Composed Upon Westminster Bridge, September 3rd 1802
Earth hath not anything to show more fair:
Dull would he be of soul who could pass by
A sight so touching in its majesty:
This City now doth like a garment wear
The beauty of the morning: silent, bare,
Ships, towers, domes, theatres and temples lie
Open unto the fields, and to the sky;
All bright and glittering in the smokeless air.
Never did sun more beautifully steep
In his first splendor, valley, rock, or hill;
Ne’er saw I, never felt, a calm so deep!
The river glideth at his own sweet will:
Dear God! The very houses seem asleep;
And all that mighty heart is lying still!
William’s sister Dorothy (1771-1855) was also a writer, and she kept a journal. It is this entry, recording a journey taken by the siblings through an early-morning London in July 1802, which is said to have inspired him to write this sonnet:
… we left London on Saturday morning at ½ past 5 or 6, the 31st July (I have forgot which) we mounted the Dover Coach at Charing Cross. It was a beautiful morning. The City, St Pauls, with the River & a multitude of little Boats, made a most beautiful sight as we crossed Westminster Bridge. The houses were not overhung by their cloud of smoke & they were spread out endlessly, yet the sun shone so brightly with such a pure light that there was even something like the purity of one of nature’s own grand Spectacles.
Broaden your vocabulary with Another Kind Of Mind! I’m fascinated by words and where they come from – and the English language is full of some seriously weird examples of words describing and defining some incredibly random concepts you probably never knew existed. Researching this subject out of curiosity, I came across quite a few of these words which I had to share with you all.
So, every once in a while I’ll be defining a couple of these words for you – and here’s today’s…
A desire path (or desire line) is the name given to a concept you would never think actually had a name. You’ve probably seen plenty of desire paths in your own neighbourhood – they’re those shortcut tracks across grassy areas made by walkers and cyclists repeatedly cutting through from one place to another (you can see plenty of examples in this fascinating post over at the excellent Spitalfields Life).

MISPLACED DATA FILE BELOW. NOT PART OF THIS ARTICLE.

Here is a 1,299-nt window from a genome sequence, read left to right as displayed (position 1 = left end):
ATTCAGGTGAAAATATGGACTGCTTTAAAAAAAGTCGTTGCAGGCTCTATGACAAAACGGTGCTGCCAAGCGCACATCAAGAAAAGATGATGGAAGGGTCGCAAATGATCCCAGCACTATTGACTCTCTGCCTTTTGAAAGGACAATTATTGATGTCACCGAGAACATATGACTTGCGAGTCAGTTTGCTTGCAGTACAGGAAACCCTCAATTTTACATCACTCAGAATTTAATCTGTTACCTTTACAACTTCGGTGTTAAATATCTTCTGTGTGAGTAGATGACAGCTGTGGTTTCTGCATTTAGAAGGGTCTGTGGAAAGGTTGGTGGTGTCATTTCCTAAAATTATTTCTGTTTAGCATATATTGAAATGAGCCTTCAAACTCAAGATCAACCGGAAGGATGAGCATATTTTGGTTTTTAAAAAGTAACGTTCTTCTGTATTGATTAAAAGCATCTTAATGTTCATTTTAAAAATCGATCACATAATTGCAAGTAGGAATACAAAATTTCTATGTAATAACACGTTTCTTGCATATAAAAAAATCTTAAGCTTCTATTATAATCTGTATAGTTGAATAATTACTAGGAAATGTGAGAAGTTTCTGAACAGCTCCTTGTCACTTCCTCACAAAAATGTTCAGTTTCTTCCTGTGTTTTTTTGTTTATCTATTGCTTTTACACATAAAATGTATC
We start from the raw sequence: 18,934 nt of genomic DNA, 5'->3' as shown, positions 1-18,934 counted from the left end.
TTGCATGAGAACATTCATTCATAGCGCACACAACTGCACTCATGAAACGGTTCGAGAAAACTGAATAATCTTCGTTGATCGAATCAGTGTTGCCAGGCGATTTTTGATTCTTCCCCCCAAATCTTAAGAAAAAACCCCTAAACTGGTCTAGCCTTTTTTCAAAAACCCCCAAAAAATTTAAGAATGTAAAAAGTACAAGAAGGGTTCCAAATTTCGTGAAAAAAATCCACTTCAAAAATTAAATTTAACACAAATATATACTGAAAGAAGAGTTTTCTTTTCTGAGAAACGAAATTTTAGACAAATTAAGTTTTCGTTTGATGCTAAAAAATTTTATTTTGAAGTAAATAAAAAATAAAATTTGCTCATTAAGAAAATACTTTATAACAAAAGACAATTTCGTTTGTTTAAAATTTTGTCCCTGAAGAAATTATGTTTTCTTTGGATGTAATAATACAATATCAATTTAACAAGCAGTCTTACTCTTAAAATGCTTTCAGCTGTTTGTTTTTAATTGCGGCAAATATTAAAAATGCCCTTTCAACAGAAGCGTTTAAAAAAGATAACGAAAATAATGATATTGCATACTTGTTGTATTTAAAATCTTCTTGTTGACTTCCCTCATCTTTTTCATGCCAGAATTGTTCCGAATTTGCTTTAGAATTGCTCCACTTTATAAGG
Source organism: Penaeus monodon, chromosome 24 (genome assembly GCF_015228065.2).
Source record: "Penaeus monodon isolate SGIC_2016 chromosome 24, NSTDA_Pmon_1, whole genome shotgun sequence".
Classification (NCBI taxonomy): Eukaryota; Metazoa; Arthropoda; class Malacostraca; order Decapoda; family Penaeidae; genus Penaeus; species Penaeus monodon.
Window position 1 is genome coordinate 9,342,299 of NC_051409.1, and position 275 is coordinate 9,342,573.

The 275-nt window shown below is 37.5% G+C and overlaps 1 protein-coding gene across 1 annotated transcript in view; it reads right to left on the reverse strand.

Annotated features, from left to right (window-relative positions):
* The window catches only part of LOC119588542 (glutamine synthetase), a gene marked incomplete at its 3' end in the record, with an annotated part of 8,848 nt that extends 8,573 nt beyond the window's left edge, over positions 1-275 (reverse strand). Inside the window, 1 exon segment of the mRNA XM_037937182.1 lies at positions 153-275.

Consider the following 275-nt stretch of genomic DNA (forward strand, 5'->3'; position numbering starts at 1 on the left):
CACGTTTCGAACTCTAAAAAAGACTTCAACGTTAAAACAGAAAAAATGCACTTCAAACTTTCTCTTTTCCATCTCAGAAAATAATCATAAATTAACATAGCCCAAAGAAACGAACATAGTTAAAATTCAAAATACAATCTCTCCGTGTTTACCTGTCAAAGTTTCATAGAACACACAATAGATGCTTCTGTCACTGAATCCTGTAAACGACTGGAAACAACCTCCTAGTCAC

Back in early March, I posted about The Diagram Prize, a literary award which exists to celebrate the oddest book title of the year. After a public vote, the 2013 winner was announced a week ago, with the prize going to Reginald Bakely’s Goblinproofing One’s Chicken Coop.
Horace Bent of The Bookseller magazine (which runs the annual prize) obviously approved of this year’s winner, commenting:
In Goblinproofing One’s Chicken Coop the public have chosen a hugely important work regarding the best way to protect one’s fowl from the fairy realm’s most bothersome creatures.
The award was accepted on behalf of Mr Bakely by the book’s US editor Clint Marsh, who was clearly delighted at the prize:
Reginald and I take this as a clear sign that people have had enough of goblins in their chicken coops. Our campaign against the fairy kingdom continues.
Consider yourselves warned, fairy creatures all….
It’s that time of the year again. Forget the Oscars, bypass the BAFTAs, and just ignore the Grammys and the Brits, because the Diagram Prize has returned once more for its annual celebration of all that is literary and odd. Yes, the quirkiest literary prize of the awards season is back and celebrating its 35th birthday…
Awarded by The Bookseller magazine since 1978, the Diagram Prize exists to honour not the book of the year, nor even the oddest book of the year. Instead, the prize goes to the oddest book title of the year; a concept that greatly appeals to me (as you can probably see from my posts on previous Diagram Prize nominees here and here).
So, without further ado, here’s the nominations for this year’s oddest book title:
Was Hitler Ill? – Hans-Joachim Neumann and Henrik Eberle (Polity Press)
Lofts of North America: Pigeon Lofts – Jerry Gagne (Foy’s Pet Supplies)
God’s Doodle: The Life and Times of the Penis – Tom Hickman (Square Peg)
Goblinproofing One’s Chicken Coop – Reginald Bakeley (Conari)
How Tea Cosies Changed the World – Loani Prior (Murdoch)
How to Sharpen Pencils – David Rees (Melville House)
I’m still debating my choice of favourite title, although I’m wondering how you goblinproof anything – and I’m singularly curious to know how a whole book can be written about sharpening pencils…
If any of these bizarre titles have piqued your curiosity too, you can vote for your favourite here – the winner will be announced on 22nd March.
In March last year, I wrote about the impending cuts to our library services and why it’s just so important to save these vital community resources from closure and ‘rationalisation’. Recently, I was interested to note that the Public Libraries News had put together a list of library closures – and of those libraries still under threat from government policy.
[W]e are seeing a reduction in opening hours, book stock spending and staff in many library services. Local communities, families and individuals are more than ever facing a postcode lottery when it comes to the quality of library services they can expect to receive.